The Year 5s were introduced to the members of their House Committees, most notably their House Captains, who wore their House flags as capes and painted their faces in house colours. The Captains introduced the House programmes for the year, including highlights such as Inter-House Challenges. Social media links of each house were also promoted for OGlings to have a platform to keep up with House-related updates and events.

MRians learning their House cheers

Another outstanding feature of House Hour was the cheer section, with each House’s unique cheer being taught to their new members. These cheers were to be well-used during the rest of the four-day programme, with OGlings clapping and stomping to the beat, and cheering at the top of their lungs for their House during the various games segments.

Cheer Hour

Without a doubt, an intrinsic part of the Rafflesian identity would definitely be the school cheers. Carried out by the CCA Department of council, cheer hours helped in passing on tradition and building school spirit.

During one of the sessions, sportsperson Tricia Koh (17S03L) shared about the importance of cheers during competitions, saying: “[It’s] not just cheering for their effort on the court, but it’s also about all the months of practice and struggles. When we hear the cheers, we run harder and fight harder, because we know that we’re not just on the court for ourselves, but we’re on the court for the school and for the supporters who believe in us every step of the way.”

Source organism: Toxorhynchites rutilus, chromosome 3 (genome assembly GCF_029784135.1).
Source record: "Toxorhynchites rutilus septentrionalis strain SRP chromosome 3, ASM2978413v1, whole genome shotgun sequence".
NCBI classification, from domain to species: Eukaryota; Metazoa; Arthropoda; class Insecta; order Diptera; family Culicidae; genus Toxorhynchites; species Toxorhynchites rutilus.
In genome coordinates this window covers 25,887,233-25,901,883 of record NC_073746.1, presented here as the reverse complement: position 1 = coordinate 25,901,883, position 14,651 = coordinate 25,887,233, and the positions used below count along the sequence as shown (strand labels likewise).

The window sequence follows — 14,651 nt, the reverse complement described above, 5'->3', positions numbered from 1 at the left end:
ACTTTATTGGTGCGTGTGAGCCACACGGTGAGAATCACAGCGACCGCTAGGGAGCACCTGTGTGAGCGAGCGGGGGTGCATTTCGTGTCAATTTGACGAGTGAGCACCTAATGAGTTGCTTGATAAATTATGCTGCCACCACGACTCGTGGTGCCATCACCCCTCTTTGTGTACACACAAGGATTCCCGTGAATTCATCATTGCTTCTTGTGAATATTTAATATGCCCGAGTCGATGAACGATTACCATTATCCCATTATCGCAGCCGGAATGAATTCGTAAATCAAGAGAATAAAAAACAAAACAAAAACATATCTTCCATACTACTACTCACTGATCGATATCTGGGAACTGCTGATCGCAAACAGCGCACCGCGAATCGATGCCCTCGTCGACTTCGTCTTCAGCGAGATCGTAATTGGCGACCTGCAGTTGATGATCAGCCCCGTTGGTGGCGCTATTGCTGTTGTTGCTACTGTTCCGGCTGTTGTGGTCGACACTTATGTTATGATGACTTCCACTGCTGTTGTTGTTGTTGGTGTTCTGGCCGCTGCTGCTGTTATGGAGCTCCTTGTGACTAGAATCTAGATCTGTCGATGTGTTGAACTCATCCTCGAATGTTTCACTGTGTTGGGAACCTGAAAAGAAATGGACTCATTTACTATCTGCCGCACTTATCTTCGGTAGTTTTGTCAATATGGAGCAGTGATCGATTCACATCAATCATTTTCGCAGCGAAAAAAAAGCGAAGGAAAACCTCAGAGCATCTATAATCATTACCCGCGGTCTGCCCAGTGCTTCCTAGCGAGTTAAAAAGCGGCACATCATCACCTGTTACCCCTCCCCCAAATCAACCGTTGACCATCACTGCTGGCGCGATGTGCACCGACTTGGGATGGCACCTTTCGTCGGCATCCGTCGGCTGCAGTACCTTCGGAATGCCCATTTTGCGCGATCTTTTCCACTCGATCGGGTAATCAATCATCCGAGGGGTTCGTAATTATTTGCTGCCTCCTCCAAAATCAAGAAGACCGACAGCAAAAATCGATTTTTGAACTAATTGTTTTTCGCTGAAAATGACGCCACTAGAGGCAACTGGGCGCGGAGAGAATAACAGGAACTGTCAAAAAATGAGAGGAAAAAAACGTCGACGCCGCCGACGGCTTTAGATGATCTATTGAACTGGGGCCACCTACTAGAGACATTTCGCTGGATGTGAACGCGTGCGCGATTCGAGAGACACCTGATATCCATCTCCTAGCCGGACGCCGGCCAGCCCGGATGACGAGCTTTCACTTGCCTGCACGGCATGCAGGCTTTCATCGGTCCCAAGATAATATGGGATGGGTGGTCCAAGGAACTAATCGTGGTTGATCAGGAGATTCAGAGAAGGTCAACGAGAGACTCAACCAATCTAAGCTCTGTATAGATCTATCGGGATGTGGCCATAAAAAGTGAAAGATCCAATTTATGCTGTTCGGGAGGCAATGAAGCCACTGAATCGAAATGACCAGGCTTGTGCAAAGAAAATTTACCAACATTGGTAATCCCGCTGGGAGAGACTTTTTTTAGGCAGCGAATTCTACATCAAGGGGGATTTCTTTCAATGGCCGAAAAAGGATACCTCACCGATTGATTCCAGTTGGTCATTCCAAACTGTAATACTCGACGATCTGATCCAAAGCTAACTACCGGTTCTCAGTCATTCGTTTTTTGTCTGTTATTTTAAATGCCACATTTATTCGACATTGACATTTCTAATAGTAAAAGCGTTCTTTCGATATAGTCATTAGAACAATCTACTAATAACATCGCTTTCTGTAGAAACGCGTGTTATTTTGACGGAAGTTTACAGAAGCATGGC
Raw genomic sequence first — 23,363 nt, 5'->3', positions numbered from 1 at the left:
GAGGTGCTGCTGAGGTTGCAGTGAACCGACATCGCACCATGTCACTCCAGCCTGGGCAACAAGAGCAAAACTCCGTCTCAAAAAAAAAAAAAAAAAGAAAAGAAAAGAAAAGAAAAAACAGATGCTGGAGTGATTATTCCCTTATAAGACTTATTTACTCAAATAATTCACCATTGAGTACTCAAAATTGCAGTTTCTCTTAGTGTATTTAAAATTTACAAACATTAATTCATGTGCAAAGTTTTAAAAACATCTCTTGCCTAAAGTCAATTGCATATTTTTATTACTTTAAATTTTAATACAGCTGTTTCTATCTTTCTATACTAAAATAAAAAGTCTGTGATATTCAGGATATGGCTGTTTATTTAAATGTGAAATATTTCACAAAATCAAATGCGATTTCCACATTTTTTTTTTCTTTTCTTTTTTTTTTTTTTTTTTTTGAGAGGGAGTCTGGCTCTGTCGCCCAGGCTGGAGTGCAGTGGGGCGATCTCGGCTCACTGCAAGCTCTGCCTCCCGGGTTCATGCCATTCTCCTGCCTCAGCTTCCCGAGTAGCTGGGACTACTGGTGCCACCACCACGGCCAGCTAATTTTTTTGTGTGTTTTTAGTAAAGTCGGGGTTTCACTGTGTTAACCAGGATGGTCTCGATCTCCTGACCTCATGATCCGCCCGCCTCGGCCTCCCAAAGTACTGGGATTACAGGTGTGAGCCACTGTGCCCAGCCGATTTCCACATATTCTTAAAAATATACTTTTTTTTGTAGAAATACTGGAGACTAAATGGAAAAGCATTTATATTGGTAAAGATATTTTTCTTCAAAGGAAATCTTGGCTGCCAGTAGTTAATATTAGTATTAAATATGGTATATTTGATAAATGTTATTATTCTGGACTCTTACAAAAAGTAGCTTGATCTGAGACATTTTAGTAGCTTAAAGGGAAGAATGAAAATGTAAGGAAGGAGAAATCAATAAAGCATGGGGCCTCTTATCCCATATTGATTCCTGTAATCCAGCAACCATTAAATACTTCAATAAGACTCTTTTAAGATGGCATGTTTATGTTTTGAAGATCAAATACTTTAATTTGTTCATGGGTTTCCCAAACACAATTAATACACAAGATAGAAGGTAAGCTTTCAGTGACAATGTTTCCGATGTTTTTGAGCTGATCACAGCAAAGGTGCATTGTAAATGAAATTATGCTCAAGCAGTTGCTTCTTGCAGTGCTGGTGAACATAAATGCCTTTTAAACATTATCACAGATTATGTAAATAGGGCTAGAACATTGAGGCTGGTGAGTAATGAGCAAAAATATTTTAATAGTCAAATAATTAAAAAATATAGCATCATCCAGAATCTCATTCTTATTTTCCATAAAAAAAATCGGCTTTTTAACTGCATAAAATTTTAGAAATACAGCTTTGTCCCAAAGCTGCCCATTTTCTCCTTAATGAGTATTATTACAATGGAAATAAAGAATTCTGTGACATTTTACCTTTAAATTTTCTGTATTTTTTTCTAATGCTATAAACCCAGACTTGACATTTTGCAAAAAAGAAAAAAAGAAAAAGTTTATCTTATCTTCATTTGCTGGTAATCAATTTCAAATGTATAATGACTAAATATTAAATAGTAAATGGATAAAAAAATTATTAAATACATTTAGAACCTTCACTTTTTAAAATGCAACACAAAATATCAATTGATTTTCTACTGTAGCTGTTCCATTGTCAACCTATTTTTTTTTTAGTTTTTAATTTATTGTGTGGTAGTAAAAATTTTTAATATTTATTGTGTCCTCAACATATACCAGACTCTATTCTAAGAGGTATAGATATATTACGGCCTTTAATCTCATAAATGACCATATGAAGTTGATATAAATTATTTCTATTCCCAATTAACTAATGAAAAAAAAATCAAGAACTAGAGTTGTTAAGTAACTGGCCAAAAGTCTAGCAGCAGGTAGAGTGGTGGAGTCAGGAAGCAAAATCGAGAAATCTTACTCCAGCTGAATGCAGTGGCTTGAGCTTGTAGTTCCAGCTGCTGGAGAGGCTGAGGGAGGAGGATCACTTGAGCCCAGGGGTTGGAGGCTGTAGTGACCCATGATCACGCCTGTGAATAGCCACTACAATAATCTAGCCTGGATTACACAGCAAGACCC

OGLs modelling cheers
Although the cheers started off slow, when it came to Unite, the hall was definitely bursting with school pride as everyone fervently slapped their thighs to the beat. One girl had been so vehement during the cheer that she even required icing afterwards.


Specially choreographed every year by the Dance Committee, this year’s Batch Dance saw the OGlings dancing to a mashup of four songs, from the soft tunes of “All About Us” by He Is We to the upbeat groove of Justin Timberlake’s “Can’t Stop The Feeling”. While the OGlings may have initially been apprehensive of learning the dance, their fears were soon alleviated as the animated Dance Committee members took the stage and taught them the steps thoroughly and patiently.

“We hope y’all let loose and have fun and take it as a new experience!” – Bryan Lam, Dance IC